Opioid withdrawal does have a commonly experienced set of symptoms, but each person’s experience will be unique. Withdrawal symptoms and severity will vary slightly based on things like:7
- How long you used.
- Which drugs you used and your regular dose.
- Whether you’ve had serious withdrawal symptoms before.
- Whether you have any preexisting mental and medical health disorders.
How Long Will It Last?
Withdrawal symptoms begin as the substance leaves,6 but different types of opioids stay in the body for different amounts of time.
Heroin, for instance, is a relatively short-acting opioid that produces effects quickly and leaves the body quickly. Heroin withdrawal symptoms can begin just 6 hours after the last dose, peak between day 1 and 3, and generally conclude within a week. 6
Longer-acting drugs like methadone or buprenorphine may not produce withdrawal symptoms until 2-4 days have passed since last use.6 Symptoms can then last for as many as 20 days.8
The symptoms that arise shortly after use and last for a brief period are called acute withdrawal symptoms. They last through the acute, or most intense, a period of withdrawal. Some symptoms may last beyond this period, and these are known as post-acute withdrawal syndrome or PAWS.9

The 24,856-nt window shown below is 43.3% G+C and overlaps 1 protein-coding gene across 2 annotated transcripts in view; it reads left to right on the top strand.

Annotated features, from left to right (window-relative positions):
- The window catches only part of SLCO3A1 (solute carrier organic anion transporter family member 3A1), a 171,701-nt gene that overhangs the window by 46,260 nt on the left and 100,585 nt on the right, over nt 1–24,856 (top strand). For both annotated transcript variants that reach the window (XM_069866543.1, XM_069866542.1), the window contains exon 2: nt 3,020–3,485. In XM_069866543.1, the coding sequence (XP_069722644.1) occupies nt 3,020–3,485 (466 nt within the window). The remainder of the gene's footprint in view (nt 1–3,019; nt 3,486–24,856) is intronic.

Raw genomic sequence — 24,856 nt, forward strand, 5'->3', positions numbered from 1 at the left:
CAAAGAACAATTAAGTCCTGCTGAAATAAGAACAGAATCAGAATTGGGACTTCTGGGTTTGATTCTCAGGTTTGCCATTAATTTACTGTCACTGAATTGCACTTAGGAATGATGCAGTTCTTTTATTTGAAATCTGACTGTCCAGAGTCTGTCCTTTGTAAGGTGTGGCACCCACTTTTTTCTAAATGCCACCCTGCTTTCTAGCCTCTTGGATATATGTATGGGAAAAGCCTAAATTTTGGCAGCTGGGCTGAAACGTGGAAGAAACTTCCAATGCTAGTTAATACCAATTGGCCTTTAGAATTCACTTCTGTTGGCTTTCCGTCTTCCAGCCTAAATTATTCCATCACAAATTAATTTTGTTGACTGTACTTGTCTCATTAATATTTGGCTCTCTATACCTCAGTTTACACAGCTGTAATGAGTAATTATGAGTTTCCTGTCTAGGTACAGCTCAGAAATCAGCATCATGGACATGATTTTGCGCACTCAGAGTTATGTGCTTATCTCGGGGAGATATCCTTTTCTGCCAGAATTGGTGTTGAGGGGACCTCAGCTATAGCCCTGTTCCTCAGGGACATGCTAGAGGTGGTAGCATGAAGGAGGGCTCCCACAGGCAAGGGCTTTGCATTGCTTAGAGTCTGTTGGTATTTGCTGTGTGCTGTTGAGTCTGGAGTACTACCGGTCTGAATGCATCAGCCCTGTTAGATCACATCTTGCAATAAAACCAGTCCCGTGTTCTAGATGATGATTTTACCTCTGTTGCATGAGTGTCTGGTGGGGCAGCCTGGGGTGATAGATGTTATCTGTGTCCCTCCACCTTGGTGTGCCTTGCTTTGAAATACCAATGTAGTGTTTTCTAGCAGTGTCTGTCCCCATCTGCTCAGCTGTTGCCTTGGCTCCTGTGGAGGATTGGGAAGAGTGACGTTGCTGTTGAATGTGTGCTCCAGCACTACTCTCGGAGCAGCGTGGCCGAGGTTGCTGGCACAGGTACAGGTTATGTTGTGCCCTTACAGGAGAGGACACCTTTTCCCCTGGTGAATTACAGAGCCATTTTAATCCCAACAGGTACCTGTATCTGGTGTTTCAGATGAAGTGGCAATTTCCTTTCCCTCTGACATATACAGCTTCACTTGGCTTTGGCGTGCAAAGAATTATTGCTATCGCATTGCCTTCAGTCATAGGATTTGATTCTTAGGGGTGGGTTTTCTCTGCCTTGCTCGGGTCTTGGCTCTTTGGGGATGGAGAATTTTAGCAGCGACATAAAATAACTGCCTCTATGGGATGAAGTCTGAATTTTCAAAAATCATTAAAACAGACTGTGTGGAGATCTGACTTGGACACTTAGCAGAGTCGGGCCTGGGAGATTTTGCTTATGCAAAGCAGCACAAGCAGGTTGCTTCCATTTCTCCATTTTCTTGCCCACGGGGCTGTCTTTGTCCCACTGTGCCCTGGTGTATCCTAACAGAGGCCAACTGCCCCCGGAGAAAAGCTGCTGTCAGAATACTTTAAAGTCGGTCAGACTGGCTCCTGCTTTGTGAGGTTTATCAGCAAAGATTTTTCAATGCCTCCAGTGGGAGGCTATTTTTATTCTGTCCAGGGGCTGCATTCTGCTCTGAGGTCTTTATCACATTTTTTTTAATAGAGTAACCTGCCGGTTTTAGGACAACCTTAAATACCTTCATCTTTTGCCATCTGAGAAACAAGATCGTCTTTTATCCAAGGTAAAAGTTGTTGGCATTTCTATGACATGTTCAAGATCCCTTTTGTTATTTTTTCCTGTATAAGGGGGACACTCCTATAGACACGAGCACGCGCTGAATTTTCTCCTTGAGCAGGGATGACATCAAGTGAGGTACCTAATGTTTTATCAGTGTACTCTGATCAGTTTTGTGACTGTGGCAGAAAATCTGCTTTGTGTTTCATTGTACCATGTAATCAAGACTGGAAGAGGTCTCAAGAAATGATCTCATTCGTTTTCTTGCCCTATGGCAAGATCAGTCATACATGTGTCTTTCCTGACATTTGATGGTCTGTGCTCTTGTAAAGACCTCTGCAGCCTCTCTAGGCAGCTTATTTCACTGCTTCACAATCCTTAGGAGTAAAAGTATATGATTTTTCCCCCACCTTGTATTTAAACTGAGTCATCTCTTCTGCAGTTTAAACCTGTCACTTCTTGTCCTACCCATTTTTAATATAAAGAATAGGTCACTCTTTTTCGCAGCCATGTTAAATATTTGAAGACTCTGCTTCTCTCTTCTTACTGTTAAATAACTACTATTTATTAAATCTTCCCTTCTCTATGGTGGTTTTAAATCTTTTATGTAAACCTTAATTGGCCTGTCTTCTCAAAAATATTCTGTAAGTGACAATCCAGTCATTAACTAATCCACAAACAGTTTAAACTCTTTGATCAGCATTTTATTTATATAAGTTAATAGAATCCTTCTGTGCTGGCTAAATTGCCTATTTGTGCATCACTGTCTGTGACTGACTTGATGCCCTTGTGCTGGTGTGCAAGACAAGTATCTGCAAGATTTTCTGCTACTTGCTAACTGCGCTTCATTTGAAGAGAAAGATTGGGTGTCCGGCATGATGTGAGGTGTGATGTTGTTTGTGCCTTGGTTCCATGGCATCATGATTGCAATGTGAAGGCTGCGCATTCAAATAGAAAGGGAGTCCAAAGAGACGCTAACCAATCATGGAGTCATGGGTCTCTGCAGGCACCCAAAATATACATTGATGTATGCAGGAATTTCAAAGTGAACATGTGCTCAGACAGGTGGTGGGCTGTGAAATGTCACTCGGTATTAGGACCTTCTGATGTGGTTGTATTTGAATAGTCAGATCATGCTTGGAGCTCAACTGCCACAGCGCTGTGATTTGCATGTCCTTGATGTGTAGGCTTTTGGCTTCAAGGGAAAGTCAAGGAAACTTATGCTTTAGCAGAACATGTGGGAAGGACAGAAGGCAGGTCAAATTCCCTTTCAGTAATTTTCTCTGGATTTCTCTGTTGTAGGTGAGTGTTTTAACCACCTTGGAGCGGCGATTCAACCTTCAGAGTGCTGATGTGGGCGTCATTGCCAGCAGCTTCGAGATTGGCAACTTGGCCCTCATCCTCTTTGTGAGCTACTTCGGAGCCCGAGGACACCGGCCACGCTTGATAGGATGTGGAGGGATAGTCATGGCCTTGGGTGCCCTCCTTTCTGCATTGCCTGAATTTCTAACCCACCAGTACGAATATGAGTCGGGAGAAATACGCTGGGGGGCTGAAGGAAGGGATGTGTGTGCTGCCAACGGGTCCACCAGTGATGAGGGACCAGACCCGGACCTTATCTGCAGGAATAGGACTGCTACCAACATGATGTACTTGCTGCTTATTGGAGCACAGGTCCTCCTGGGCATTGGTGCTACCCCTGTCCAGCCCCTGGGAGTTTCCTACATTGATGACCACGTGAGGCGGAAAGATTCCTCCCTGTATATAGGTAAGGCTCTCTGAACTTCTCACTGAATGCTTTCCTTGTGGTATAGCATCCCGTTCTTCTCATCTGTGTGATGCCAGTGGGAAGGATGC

In the case of opioids, these lasting symptoms might include:9
- Problems sleeping.
- Consistently poor mood.
- Increased anxiety.
- Continued depression.
- Poor focus.
- Decreased ability to make decisions.
The post-acute withdrawal symptoms for opioids may last for many months following the last time you used.9
Opioid withdrawal can be uncomfortable and difficult to endure, but for the most part, the symptoms are more painful than dangerous. Other withdrawal syndromes, like those of alcohol and benzodiazepines, are much more medically threatening.7 Still, detoxing from opioids can produce some significant issues like: 7
- Dehydration. The vomiting and diarrhea associated with withdrawal can lead to severe dehydration and electrolyte imbalance.
- Aspiration. Aspiration occurs when vomited material is inhaled into the lungs, leading to respiratory issues and pneumonia.
- Cardiac dangers. Withdrawal’s ability to increase heart rate and blood pressure may trigger hazards to people with preexisting heart conditions.
- Anxiety. Many people will suffer some degree of anxiety during withdrawal, but those with a preexisting anxiety disorder may have even worse anxiety which may escalate to panic symptoms.